Gergely Orosz, writing for the Pragmatic Engineer newsletter:
Thanks to verbal assurances, several employees I talked with said that they thought their work location in the contract is not relevant. Well, with this change, people will need to report at their official workplace 3 times per week, starting May, which is not what many of them signed up for.
If there’s one thing to be taken away from this Amazon RTO situation from a individual perspective, it’s that when you’re signing a new employment contract, you need to assume the company will enforce every single clause in it. If the company didn’t want to enforce something, they wouldn’t have put it in the contract in the first place. If you doubt that, just ask them to insert some clause that you think is ridiculous but that you swear you’ll never enforce, and see what they say.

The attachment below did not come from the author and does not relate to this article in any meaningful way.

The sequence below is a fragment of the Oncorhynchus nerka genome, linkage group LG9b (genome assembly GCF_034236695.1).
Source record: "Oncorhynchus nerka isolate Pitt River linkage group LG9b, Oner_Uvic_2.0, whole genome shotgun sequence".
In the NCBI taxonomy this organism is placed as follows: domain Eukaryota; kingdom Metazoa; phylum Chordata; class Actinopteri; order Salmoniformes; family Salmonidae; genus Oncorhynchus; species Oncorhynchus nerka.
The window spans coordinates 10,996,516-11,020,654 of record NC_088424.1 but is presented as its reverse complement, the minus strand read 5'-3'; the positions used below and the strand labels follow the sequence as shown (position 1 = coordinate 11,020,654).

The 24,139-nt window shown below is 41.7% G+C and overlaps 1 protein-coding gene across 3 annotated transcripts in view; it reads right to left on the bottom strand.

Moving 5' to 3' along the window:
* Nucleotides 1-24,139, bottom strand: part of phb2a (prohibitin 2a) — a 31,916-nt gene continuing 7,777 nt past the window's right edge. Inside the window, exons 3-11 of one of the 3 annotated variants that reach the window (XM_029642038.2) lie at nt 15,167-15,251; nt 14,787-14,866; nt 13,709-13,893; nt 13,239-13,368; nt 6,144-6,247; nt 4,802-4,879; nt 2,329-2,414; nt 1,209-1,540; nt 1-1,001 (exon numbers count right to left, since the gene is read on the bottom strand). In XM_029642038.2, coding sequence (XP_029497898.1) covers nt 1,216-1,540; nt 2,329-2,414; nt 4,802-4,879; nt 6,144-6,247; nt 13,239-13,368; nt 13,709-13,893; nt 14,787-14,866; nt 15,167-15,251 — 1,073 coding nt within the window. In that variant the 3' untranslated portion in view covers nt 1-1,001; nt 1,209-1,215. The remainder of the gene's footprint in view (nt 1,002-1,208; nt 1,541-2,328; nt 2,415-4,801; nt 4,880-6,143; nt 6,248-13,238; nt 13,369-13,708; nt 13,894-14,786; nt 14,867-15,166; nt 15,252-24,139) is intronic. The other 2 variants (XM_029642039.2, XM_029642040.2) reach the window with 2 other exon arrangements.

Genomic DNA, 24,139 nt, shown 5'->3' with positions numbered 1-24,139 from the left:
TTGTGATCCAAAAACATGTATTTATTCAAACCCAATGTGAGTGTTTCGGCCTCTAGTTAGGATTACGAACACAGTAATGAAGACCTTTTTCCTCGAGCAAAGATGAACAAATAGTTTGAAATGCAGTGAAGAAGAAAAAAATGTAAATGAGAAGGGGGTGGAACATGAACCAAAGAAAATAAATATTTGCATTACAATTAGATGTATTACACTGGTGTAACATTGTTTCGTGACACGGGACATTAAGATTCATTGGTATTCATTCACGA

I recall a situation when Salesforce acquired Slack, and we were all being told to sign new contracts to make us Salesforce employees. There was a clause which stipulated that if the company decided to close operations for the Christmas / Holiday period, you wouldn’t be required to work, but said shutdown would be deducted from your time off allowance. I was of the position that it was up to me when to choose my time off, so I asked for it to be struck from the contract. Salesforce HR insisted that there was no way the clause would ever be enforced, but not a single one of them could give me a reason why it was in the contract in the first place. I dug my heels in, and eventually they agreed to remove it.
It was a minor thing, and I didn’t actually imagine them ever enforcing it, but as the Amazon situation shows, you can’t assume things like that.